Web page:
1962/2018 Gretsch Tennessean Super-Modded Hollowbody Electric Guitar

Update 2019: After using this all last year, it's changed a bit over time. I've updated the blog post entirely with new pics, a new video, and new description to suit.

This guitar came to me as a stripped, damaged, somewhat-repaired husk with many of its original parts and fittings but not all of them. What I did with it will probably enrage most collector-folks, but I don't particularly care as they would not have been interested in the first place. The fact is that a guitar that has to be refinished (as it came bare) and needed as much as this does only has value as a playable, cool old box, anyhow.

The serial number planted in the headstock's top edge (49399) tells us it's a 1962 guitar to begin with. It has the closed f-holes (as in -- no f-holes) of a period Tennessean and despite not having the model-name-block at the headstock, its original complement of 2x Hi-Lo Tron pickups, Bigsby whammy, rocker bridge top, crazy wiring harness, and vague remnants of a "dark mahogany" or "dark walnut" finish tells us it had to be a Tennessean when it was made.

Work included: fitting a new fretboard (I kept the zero fret idea but changed the scale from 24 1/2" to 24 1/8"), plugging holes in the top and blacking it out via India ink (it looks a lot better in person -- sort of a muscle car satiny-flat black), quickly staining the back and sides, and finishing the whole thing in a wipe-on poly that feels smooth as a baby's bum. Originally I had a humbucker and standard-style tailpiece installed, but after a couple months I swapped to a Korean-made Alnico P90 pickup, repro Bigsby-style wound-3rd aluminum adjustable saddle/bridge, Jazzmaster-style "buzzstop," and the original Gretsch-branded Bigsby whammy unit. For a while I had the original tuners (with one not-original-but-close machine) on it, but eventually I replaced them with the excellent Grover 18:1 nickel Sta-Tites. These are many-times superior and hold true and steady.

I fretted the neck with jumbo stock that feels brilliant and while the neck is very stable in service, the mix of half-figured/half-plain wood in the neck means that at tension on the treble side in frets 1-2 there's an inherent teensy upbow (1/64" or less) and in the fretboard extension there's a 1/64" drop-off after the 12th fret going to the end of the board. Playability it excellent and if I didn't tell you about this stuff, you would never notice it.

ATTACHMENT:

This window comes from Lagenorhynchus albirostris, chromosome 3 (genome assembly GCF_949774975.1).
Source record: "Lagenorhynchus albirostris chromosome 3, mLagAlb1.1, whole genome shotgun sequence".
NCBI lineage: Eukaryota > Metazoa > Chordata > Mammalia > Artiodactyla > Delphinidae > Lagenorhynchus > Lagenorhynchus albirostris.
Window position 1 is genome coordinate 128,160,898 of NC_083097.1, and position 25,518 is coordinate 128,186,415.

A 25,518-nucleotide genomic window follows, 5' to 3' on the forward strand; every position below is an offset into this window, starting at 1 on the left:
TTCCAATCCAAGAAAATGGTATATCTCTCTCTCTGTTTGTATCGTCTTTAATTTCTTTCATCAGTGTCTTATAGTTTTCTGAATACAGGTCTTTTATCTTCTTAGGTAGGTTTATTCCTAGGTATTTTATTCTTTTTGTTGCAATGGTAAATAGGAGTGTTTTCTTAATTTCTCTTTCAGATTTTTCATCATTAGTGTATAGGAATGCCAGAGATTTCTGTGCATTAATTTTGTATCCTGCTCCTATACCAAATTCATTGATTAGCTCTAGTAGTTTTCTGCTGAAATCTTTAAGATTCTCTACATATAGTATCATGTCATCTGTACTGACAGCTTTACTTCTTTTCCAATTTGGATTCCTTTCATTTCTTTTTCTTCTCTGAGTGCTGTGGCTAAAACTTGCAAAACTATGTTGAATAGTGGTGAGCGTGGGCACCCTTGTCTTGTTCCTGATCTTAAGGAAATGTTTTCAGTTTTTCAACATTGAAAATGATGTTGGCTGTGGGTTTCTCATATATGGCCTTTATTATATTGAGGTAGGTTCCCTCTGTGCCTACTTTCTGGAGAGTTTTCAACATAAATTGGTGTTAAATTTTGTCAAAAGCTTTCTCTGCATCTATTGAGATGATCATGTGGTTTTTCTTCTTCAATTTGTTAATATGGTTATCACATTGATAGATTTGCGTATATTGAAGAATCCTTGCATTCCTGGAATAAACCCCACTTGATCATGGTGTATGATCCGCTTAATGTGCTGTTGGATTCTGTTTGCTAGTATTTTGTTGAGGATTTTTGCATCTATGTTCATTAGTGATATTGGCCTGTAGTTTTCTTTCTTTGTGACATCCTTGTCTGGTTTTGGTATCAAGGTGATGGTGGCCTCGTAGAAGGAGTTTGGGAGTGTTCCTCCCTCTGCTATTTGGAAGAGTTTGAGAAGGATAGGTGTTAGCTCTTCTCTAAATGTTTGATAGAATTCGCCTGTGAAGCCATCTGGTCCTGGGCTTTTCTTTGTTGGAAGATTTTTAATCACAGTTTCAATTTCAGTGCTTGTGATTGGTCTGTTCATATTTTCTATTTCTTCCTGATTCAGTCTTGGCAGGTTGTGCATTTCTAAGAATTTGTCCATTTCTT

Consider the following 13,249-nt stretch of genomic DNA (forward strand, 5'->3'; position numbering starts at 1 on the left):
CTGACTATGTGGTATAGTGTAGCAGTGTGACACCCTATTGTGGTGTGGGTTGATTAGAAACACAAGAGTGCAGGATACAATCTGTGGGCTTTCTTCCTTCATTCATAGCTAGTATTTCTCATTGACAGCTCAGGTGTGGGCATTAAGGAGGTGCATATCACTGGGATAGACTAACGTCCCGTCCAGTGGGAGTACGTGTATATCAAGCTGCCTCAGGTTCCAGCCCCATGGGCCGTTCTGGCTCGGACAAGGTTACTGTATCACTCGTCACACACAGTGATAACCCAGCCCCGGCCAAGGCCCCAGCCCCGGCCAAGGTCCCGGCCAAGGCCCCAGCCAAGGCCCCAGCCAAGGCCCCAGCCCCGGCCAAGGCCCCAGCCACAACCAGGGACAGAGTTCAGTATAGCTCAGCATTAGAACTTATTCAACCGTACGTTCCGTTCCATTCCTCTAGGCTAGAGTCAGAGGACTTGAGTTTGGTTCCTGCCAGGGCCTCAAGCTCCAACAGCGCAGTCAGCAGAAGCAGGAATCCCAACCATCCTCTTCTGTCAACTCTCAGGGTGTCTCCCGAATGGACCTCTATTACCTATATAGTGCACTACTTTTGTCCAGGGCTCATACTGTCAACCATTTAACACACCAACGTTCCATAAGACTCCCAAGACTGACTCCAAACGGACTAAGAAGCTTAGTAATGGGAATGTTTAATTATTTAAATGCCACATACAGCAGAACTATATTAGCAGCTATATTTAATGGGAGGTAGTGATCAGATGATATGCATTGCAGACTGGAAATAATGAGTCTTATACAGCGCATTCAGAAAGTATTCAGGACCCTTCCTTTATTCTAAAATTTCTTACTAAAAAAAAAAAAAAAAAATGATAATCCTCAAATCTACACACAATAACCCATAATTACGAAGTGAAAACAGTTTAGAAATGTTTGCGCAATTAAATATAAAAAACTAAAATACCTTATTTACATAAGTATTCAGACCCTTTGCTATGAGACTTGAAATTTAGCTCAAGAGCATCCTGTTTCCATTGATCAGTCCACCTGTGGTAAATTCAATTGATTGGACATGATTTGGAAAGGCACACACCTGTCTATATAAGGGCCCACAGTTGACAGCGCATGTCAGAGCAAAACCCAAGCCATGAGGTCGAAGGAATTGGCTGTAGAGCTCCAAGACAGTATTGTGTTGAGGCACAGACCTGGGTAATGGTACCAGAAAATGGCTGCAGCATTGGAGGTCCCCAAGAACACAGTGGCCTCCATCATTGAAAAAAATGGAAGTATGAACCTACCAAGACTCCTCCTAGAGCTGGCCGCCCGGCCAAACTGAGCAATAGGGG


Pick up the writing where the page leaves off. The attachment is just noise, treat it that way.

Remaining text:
Action is spot-on at hair-over 1/16" EA and 1/16" DGBE at the 12th fret, strung with D'Addario EXL115W -- wound-3rd 11s in gauges 49w, 38w, 28w, 21w, 14, 11. I wouldn't go any lighter on this as the neck likes to have a little bit of tension over 10s to keep it from going into backbow near the nut.

Scale length: 24 1/8"
Nut width: 1 11/16"
String spacing at nut: 1 7/16"
String spacing at saddle: 2 1/16"
Body length: 20 1/2"
Lower bout width: 15 5/8"
Upper bout width: 11 3/4"
Side depth: 2" sides, 3" overall
Body wood: ply maple
Neck wood: 2-piece maple
Fretboard: rosewood
Neck shape: 10-12" radius board with slim-C rear profile
Bridge: one-piece Bigsby-style adjustable aluminum
Nut: zero fret with bone spacer nut
Weight: 5 lb 15 oz

Condition notes: refinished, old repairs, new repairs, much non-original hardware, some original hardware (including the glorious Bigsby and the G-knobs), and generally funky but wonderful. Think of this has a hopped-up street-legal muscle car.

It comes with: its original, battered-to-bits hard case. 

The original trussrod cover had to have layers upon layers of green and yellow paint scraped from it. The bone nut is new.

The Alnico-magnet, Korean-made P90 is a really good-sounding one that I'd set aside in a drawer  for safe-keeping after pulling it out of a guitar I'd sold years ago. It has a really "old-ears" tone but mixed with a bit more upper-mids bite. I was playing this with Pyramid flatwound strings 52w-12 for 4 months or so and it was like instant '50s jazz-vibe.

The filled control holes are a little bit blacker than the rest of the finish under glaring light, but most of the worn/distressed areas in the finish (from use, really, now) are not obvious under normal lighting.

The bridge has plenty of height adjustment up/down and the "buzzstop" downpressure bar allows tailoring of whatever back-angle you want to put on it. I keep the angle fairly shallow for a smooth, vintage feel to the Bigsby.

Speaking of the Bigsby -- this thing feels 100% beautiful. It's relaxed and wobbles perfectly.

An original pair of Gretsch knobs are not a bad thing to have.

I've got to say, though, that fishing the wiring harness to where it needed to go was a bit of a pain. My new wiring harness is just a simple volume/tone rig with a .22 orange cap for the tone, 500k pots, and heavy-duty shielded/braided Gibson-style wire used for everything.

I love me some 18:1 Sta-Tites.

A close look at the heel shows that someone spent a lot of work reconstructing it some time ago. It's stable and good to go, however.

Hah! My ground wire's end is peeking-out at the edges of the tailpiece. Oh well.

Above is the serial number stamped in the headstock's top edge.

It has its original hard case for what it's worth -- I had to duct-tape every edge and all of the remaining covering to keep it together. It'll serve, though, for light or medium use. Amazingly, it's not super-musty and gross. It's just shot.

I did use it all last year for to-and-from gigs and receiving tips -- so at least it has some legs left.

I'll let the next owner decide whether to Sharpie-out my name or not...!